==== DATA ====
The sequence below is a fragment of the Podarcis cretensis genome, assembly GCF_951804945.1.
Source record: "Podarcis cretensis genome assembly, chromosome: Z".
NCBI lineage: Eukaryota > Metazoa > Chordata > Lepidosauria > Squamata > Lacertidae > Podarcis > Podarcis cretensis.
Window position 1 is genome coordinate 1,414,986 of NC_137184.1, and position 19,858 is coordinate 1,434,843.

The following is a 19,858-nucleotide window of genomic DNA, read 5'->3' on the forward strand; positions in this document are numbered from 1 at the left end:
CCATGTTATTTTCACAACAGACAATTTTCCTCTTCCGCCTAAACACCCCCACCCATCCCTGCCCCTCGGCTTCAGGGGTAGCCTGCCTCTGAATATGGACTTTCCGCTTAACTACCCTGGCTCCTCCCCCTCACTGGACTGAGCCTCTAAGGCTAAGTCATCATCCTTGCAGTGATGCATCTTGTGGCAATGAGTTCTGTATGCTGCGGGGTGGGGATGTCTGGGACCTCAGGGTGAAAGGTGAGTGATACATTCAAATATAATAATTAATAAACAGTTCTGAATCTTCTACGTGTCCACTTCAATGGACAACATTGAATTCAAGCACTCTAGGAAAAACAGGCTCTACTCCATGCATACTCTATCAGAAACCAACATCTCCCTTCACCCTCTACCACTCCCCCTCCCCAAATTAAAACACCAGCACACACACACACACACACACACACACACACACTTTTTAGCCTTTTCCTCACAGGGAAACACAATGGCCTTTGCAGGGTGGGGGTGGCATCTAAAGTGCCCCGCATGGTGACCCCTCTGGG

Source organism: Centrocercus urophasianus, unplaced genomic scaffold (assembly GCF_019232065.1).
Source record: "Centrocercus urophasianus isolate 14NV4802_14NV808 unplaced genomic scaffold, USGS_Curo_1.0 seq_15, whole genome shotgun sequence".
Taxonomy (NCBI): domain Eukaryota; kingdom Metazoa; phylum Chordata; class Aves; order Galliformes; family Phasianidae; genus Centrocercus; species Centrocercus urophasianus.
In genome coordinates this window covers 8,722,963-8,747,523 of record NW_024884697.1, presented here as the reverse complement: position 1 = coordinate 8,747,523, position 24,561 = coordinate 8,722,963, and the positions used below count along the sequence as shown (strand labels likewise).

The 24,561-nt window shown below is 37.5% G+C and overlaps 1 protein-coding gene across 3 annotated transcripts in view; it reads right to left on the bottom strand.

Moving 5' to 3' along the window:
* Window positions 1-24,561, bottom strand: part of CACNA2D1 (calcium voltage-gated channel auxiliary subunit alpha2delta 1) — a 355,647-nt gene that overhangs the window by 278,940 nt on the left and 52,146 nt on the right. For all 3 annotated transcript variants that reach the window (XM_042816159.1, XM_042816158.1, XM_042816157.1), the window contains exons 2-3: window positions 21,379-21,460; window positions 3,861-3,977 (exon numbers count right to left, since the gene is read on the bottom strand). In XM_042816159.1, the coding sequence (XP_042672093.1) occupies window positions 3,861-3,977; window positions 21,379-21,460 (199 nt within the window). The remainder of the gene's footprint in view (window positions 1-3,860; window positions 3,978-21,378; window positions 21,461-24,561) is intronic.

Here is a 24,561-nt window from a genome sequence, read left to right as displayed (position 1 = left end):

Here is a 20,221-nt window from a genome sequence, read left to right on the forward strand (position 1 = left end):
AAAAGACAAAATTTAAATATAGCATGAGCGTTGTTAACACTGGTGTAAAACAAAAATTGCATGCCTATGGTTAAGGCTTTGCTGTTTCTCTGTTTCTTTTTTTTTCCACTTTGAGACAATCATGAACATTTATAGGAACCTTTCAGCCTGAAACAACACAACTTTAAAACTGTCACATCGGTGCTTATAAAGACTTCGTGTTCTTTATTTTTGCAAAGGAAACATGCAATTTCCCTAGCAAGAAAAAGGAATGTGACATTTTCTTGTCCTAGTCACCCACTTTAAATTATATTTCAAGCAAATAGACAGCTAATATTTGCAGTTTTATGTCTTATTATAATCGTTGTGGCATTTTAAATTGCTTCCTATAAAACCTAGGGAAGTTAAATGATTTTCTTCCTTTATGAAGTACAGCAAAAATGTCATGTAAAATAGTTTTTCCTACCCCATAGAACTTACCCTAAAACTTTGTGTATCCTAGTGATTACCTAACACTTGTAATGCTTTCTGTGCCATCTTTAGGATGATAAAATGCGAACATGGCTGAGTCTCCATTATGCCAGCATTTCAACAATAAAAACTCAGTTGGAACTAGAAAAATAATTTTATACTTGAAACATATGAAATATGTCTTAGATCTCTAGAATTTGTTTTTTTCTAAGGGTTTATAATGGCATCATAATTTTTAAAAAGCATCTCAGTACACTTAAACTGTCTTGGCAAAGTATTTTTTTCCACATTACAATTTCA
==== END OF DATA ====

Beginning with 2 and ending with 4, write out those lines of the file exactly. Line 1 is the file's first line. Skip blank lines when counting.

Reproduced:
Source record: "Podarcis cretensis genome assembly, chromosome: Z".
NCBI lineage: Eukaryota > Metazoa > Chordata > Lepidosauria > Squamata > Lacertidae > Podarcis > Podarcis cretensis.
Window position 1 is genome coordinate 1,414,986 of NC_137184.1, and position 19,858 is coordinate 1,434,843.